Adverse drug events are now the fourth leading cause of death in hospitals.
It’s a reasonable bet they are an even greater cause of death in non-hospital settings where there is no one to monitor things going wrong and no one to intervene to save a life. In mental health, for instance, drug-induced problems are the leading cause of death — and these deaths happen in community rather than hospital settings.
There is also another drug crisis — we are failing to discover new drugs. [Read more...]
Pandora’s Eyes, ©2021 Billiam James From Gaia to Pandora is an instalment in the Politics of Care, which is now the main focus of this site. Pandora: Dos Centavos is a sister piece previously called the Pandora hypothesis. After writing this, I mentioned to my agent that a Pandora Hypothesis would be a closing point […]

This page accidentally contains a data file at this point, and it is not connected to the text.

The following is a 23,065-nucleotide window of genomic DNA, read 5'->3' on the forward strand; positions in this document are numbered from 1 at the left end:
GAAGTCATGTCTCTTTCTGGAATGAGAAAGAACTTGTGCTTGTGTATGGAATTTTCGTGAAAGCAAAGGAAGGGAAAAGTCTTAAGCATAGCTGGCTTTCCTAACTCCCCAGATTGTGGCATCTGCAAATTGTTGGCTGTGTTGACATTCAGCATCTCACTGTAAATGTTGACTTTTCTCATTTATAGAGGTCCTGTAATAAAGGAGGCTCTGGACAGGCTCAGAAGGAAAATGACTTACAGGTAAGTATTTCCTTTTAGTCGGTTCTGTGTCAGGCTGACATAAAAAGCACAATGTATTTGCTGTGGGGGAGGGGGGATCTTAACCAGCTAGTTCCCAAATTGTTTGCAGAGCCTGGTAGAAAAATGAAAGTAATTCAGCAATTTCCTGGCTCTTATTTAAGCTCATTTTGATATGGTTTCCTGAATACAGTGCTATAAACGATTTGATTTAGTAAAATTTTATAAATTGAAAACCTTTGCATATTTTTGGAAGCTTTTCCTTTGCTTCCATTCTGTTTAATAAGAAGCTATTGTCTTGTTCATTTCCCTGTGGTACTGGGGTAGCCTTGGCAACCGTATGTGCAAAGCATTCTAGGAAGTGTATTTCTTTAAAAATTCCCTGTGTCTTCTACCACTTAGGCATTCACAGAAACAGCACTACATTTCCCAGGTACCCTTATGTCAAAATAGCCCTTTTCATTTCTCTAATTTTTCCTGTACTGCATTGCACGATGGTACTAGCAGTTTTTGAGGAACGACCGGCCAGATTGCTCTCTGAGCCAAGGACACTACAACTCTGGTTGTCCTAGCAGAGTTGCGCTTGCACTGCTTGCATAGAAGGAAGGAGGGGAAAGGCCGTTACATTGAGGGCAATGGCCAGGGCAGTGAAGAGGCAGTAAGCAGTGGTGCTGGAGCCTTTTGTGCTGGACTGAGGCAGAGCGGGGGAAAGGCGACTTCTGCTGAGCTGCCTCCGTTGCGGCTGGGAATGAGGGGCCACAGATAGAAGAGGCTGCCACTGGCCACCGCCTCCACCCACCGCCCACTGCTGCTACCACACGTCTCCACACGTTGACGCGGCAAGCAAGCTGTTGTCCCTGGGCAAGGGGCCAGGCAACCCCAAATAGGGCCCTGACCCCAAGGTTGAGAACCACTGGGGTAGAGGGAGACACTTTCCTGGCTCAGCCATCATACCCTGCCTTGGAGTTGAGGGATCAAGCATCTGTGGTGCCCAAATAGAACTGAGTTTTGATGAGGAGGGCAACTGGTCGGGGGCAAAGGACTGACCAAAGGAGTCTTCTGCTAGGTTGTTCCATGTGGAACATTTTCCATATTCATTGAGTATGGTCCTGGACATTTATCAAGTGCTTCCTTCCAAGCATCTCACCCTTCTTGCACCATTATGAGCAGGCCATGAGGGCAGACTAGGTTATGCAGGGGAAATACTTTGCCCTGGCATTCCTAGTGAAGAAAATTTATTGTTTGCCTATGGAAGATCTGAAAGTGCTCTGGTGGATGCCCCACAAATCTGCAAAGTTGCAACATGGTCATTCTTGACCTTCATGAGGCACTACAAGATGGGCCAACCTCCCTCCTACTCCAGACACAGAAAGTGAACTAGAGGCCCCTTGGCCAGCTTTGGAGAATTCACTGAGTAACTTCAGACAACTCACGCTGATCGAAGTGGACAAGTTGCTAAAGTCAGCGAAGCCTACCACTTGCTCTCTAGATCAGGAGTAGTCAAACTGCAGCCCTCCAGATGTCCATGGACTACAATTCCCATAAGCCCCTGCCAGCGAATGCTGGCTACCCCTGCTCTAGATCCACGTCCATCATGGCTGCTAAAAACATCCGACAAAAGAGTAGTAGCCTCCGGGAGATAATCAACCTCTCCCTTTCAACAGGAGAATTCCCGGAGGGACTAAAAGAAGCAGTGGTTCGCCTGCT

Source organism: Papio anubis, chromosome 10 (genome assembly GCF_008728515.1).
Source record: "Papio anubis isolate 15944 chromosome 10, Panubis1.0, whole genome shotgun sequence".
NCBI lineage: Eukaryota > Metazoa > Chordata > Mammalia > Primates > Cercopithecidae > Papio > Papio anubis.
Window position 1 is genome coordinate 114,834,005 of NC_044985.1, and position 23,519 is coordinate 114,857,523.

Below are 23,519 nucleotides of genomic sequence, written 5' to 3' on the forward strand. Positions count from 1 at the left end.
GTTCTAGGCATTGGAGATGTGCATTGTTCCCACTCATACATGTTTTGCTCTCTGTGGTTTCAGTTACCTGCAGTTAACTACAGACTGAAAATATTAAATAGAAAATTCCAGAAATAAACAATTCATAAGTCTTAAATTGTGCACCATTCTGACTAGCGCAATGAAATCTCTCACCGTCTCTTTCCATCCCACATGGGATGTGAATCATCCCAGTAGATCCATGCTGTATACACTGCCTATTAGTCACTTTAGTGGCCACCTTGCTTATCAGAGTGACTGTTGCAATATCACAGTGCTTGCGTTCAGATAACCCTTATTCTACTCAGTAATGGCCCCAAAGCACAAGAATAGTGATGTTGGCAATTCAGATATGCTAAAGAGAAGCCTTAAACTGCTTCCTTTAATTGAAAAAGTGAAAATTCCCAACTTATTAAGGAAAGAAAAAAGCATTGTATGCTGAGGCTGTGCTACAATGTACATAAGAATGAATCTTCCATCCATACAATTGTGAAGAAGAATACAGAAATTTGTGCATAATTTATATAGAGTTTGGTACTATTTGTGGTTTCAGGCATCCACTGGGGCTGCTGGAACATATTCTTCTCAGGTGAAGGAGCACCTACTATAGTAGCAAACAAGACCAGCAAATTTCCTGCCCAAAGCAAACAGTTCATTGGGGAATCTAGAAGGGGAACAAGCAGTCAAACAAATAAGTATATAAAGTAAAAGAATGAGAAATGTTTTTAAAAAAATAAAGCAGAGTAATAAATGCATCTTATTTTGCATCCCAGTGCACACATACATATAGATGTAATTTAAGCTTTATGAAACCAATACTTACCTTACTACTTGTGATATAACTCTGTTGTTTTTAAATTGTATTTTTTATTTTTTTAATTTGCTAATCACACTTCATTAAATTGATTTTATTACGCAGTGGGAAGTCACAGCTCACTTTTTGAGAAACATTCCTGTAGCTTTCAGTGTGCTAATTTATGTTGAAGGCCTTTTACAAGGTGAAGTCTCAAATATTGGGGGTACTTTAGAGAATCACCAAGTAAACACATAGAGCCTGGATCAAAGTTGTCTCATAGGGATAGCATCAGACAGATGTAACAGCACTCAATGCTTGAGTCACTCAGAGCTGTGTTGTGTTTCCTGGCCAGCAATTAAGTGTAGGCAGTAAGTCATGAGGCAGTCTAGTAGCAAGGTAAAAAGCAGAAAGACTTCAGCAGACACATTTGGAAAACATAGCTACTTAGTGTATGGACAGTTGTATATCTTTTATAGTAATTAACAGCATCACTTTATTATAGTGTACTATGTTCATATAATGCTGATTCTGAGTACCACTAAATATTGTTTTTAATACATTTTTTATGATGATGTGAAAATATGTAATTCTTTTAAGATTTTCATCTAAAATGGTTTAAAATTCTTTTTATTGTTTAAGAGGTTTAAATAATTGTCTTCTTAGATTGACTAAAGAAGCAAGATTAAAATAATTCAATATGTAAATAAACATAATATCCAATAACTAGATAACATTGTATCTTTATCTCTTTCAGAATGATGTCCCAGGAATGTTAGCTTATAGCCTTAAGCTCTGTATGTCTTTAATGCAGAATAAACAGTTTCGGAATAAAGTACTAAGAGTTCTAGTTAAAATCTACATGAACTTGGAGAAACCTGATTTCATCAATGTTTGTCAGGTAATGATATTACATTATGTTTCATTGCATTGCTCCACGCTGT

An instalment in the Politics of Care In the Beginning For nearly 200 years, concerns about individual and public Health have been a badge for progressive politics. The revolutionaries in Paris in 1790 saw healthcare as close to the most important element of the ancien regime that needed dismantling and replacing with something that would […]
This is the first link to the Politics of Care forum. Comments on this post ideally need to centre on reports of actions – outlines of actions that will make a difference or details of what has resulted from efforts to follow up on the leads here. We need to keep track of what has […]
Serotonin may be our most primitive neurotransmitter and so on theoretical grounds alone there was reason to think that the Selective Serotonin Reuptake Inhibiting drugs (SSRIs) – sold as absolutely and completely safe, the only danger lying in not having them when you needed them – might have significant effects, not all of which would […]
Venus is the black dot in the upper right quadrant of the sun. The plan was to finish the I Can’t Breathe series with Magic is from Venus but then the word Nurture popped onto my radar. There is a Venus Rising to come. The word autonomy starts appearing in medicine and in bioethics sometime […]